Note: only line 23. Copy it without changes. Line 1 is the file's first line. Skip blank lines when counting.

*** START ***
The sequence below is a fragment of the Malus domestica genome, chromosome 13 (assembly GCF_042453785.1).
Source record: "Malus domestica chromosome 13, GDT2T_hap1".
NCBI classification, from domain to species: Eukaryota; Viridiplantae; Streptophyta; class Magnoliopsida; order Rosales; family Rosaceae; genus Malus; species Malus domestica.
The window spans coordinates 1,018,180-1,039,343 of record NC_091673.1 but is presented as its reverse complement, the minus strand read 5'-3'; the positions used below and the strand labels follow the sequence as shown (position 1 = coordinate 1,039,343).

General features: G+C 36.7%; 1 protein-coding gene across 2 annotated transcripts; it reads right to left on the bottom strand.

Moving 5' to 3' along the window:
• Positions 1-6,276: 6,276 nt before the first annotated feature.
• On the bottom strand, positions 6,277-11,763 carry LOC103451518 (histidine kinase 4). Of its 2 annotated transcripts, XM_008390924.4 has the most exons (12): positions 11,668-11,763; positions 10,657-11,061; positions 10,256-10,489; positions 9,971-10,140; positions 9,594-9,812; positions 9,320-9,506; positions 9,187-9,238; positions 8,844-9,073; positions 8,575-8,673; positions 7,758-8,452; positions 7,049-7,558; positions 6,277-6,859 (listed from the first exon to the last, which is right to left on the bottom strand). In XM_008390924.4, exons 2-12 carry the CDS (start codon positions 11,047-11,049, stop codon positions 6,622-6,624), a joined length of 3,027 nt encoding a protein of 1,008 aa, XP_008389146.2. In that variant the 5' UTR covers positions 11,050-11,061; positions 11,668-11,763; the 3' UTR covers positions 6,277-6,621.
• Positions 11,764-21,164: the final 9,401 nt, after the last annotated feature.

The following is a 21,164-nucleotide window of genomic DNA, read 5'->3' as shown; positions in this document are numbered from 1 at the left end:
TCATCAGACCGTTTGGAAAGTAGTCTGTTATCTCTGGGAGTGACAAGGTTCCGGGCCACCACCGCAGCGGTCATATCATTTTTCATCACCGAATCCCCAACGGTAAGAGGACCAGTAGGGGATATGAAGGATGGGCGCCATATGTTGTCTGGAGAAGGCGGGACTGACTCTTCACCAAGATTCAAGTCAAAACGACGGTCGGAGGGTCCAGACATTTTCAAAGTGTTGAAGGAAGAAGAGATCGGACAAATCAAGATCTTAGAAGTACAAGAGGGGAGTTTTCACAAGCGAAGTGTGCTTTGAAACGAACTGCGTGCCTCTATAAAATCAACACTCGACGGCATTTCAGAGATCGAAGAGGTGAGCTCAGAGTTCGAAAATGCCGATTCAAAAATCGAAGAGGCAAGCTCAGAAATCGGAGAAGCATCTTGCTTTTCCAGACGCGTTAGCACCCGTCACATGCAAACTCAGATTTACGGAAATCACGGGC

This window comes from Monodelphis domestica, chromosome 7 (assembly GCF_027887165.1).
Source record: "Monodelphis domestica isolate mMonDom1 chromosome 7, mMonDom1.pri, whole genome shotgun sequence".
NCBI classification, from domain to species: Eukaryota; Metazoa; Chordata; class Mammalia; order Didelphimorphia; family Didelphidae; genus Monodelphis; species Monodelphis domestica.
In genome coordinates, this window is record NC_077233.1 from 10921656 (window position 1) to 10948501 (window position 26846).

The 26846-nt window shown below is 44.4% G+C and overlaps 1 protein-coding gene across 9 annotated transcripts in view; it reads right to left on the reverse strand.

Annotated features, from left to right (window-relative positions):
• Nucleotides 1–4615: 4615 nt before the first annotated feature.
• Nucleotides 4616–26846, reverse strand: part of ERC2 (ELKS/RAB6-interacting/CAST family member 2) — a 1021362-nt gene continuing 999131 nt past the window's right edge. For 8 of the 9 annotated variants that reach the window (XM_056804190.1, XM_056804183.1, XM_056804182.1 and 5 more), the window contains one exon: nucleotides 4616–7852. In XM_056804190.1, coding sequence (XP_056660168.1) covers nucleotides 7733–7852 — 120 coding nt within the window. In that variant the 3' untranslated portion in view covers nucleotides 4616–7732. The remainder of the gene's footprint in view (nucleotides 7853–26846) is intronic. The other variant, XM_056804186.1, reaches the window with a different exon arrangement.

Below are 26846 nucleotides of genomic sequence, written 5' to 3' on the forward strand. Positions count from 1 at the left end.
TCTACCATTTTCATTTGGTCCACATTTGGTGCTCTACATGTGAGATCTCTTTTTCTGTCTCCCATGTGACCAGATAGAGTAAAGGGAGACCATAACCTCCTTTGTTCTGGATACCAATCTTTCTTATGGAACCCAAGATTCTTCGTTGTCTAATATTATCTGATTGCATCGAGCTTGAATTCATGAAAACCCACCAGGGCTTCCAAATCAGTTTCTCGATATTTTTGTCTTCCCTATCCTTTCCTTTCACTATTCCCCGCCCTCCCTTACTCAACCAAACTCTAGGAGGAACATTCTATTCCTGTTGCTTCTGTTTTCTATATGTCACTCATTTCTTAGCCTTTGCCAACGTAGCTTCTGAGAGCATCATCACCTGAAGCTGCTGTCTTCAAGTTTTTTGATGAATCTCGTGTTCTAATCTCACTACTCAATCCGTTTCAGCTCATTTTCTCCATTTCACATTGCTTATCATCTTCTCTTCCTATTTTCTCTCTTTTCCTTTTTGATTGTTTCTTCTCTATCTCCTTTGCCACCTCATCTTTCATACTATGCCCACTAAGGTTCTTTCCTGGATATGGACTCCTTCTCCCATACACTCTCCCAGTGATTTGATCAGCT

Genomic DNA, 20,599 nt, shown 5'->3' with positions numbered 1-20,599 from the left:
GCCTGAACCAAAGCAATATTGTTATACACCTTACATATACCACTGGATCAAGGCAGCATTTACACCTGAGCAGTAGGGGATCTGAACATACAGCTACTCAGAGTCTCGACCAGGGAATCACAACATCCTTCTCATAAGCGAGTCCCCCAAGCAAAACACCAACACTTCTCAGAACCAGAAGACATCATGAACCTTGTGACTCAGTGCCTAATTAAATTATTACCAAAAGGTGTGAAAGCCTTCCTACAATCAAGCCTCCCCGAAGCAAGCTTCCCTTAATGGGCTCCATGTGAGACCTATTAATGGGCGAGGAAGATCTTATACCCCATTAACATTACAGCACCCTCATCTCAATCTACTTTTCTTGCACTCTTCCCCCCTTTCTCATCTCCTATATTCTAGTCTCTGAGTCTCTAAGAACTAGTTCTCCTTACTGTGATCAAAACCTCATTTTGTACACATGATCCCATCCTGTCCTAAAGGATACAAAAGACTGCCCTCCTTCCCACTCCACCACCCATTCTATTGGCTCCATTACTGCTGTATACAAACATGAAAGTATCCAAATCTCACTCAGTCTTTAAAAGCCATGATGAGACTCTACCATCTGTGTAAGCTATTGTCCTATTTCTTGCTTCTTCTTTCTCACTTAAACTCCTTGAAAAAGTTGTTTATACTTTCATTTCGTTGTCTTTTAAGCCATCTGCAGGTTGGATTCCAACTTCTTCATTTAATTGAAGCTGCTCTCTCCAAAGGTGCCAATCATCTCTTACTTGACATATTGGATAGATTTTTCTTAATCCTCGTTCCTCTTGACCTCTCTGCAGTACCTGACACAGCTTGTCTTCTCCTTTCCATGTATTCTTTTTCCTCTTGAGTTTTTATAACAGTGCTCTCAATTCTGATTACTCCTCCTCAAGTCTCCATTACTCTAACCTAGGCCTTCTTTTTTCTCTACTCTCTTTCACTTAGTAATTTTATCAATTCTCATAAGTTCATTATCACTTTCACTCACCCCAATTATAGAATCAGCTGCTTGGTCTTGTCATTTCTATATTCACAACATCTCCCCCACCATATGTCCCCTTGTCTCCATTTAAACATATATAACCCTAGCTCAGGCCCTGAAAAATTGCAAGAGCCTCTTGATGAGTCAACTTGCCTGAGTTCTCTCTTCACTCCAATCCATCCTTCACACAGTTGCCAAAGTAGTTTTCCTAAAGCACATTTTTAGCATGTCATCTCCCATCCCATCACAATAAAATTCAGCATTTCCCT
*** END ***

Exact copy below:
GCCTGAACCAAAGCAATATTGTTATACACCTTACATATACCACTGGATCAAGGCAGCATTTACACCTGAGCAGTAGGGGATCTGAACATACAGCTACTCAGAGTCTCGACCAGGGAATCACAACATCCTTCTCATAAGCGAGTCCCCCAAGCAAAACACCAACACTTCTCAGAACCAGAAGACATCATGAACCTTGTGACTCAGTGCCTAATTAAATTATTACCAAAAGGTGTGAAAGCCTTCCTACAATCAAGCCTCCCCGAAGCAAGCTTCCCTTAATGGGCTCCATGTGAGACCTATTAATGGGCGAGGAAGATCTTATACCCCATTAACATTACAGCACCCTCATCTCAATCTACTTTTCTTGCACTCTTCCCCCCTTTCTCATCTCCTATATTCTAGTCTCTGAGTCTCTAAGAACTAGTTCTCCTTACTGTGATCAAAACCTCATTTTGTACACATGATCCCATCCTGTCCTAAAGGATACAAAAGACTGCCCTCCTTCCCACTCCACCACCCATTCTATTGGCTCCATTACTGCTGTATACAAACATGAAAGTATCCAAATCTCACTCAGTCTTTAAAAGCCATGATGAGACTCTACCATCTGTGTAAGCTATTGTCCTATTTCTTGCTTCTTCTTTCTCACTTAAACTCCTTGAAAAAGTTGTTTATACTTTCATTTCGTTGTCTTTTAAGCCATCTGCAGGTTGGATTCCAACTTCTTCATTTAATTGAAGCTGCTCTCTCCAAAGGTGCCAATCATCTCTTACTTGACATATTGGATAGATTTTTCTTAATCCTCGTTCCTCTTGACCTCTCTGCAGTACCTGACACAGCTTGTCTTCTCCTTTCCATGTATTCTTTTTCCTCTTGAGTTTTTATAACAGTGCTCTCAATTCTGATTACTCCTCCTCAAGTCTCCATTACTCTAACCTAGGCCTTCTTTTTTCTCTACTCTCTTTCACTTAGTAATTTTATCAATTCTCATAAGTTCATTATCACTTTCACTCACCCCAATTATAGAATCAGCTGCTTGGTCTTGTCATTTCTATATTCACAACATCTCCCCCACCATATGTCCCCTTGTCTCCATTTAAACATATATAACCCTAGCTCAGGCCCTGAAAAATTGCAAGAGCCTCTTGATGAGTCAACTTGCCTGAGTTCTCTCTTCACTCCAATCCATCCTTCACACAGTTGCCAAAGTAGTTTTCCTAAAGCACATTTTTAGCATGTCATCTCCCATCCCATCACAATAAAATTCAGCATTTCCCT